Professional boxing has been called the sweet science. It is primal, it is carnal, and it is entertaining. There is a base satisfaction that people receive from watching one man stand in a boxing ring across from another and trade blows until one of them concedes. Boxing was America’s pastime before baseball won that title and before football won the popularity contest. People from all the races, from every religion, and from each generation connect to the sport. Baby boomers would crowd around the radio for each fight, Generation X’ers would sit in front of the television set with family and friends, and today’s boxing fans stream fights onto their laptops and television sets for a ringside view. Boxing serves as a point of national pride for both fighters and fans, serving to unify fan bases behind their pugilist and their country. But, boxing has reached a point where the sport has been corrupted by greed. The sport was always subjected to the avariciousness of promoters, but the egos of the fighters and their greed have combined to make the sport unwatchable.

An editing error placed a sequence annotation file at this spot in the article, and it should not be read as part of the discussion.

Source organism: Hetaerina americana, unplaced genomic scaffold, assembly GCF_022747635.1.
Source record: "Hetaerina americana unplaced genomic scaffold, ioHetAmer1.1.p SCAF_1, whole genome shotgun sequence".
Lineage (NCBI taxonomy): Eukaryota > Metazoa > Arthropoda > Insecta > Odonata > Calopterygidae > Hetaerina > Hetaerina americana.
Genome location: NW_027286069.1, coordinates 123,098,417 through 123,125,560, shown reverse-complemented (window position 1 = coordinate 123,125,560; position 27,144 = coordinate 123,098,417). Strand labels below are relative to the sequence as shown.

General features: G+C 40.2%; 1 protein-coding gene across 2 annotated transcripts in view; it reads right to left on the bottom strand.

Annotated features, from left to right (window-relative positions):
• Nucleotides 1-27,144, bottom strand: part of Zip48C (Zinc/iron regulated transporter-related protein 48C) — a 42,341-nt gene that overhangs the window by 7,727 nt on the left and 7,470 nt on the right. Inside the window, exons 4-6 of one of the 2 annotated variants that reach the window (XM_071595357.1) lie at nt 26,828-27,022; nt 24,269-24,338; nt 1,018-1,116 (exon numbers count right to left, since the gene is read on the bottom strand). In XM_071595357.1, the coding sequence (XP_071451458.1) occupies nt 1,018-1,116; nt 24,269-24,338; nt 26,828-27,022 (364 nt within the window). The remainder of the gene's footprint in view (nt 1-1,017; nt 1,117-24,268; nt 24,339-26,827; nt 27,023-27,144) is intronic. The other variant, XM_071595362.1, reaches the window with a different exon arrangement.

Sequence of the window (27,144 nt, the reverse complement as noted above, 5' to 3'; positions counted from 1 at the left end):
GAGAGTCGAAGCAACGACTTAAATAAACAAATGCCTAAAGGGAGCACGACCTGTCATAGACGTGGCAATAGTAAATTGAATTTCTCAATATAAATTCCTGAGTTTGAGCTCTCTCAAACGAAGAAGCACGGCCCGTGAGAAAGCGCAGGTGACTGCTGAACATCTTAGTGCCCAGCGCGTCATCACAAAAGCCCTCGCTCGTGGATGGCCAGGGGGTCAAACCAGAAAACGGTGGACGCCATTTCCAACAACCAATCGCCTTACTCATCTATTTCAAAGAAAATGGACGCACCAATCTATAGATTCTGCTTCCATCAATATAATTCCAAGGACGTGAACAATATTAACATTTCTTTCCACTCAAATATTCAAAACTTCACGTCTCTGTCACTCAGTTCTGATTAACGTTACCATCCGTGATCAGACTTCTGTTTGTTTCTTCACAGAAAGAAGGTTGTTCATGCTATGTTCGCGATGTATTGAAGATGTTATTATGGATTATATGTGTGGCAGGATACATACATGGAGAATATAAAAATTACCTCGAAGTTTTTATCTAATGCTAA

Promoters have always driven boxing. Boxing stands as one of the few sports where individuals command top dollar for their performance without sharing the spotlight with teammates, trainers, and coaches. Though the same few trainers – D’Amato, Mayweather, Gipson, etc. – seem to hone fighters into champions and into stardom, the boxers drive the market, and therefore earn the money. However, promoters hold all the connections to the biggest fights, so most boxers have to concede most of those big paychecks to their handlers. And, these promoters, like Don King – one of the most lascivious and dirty promoters that ever lived – use their boxers up and exploit them until they stop drawing a big crowd, and then discard them. Promoters are killing boxing because they are no longer looking for the best match ups for their fighters. They are finding the most profitable fights for boxers in the moment instead of building their careers, working with trainers to hone their skills through matches, and ultimately building their resume against good opponents. Tyson was a boxing prodigy training under D’Amato. He had the hand speed of a light weight, but the size and punching power of a heavyweight. Tyson was a brawler who could defend when necessary, and then release a barrage of devastating punch combinations against his opponents. And, because he was not pushed by a promoter like Don King (who he eventually signed with to his detriment) to take on bigger opponents in his earlier fights, he was given time to develop into more of a boxer, rather than just a street fighter. The boxers of this era are given minimal fights against marginal opponents and then rushed into fights against boxers who are more savvied, experienced, and fundamentally sound than they are, rather than being prepared through the gradual processes of training and facing tough but manageable foes. When the boxers inevitably lose their fight against a better trained but less talented opponent, they return to anonymity after the promoter takes all of their money.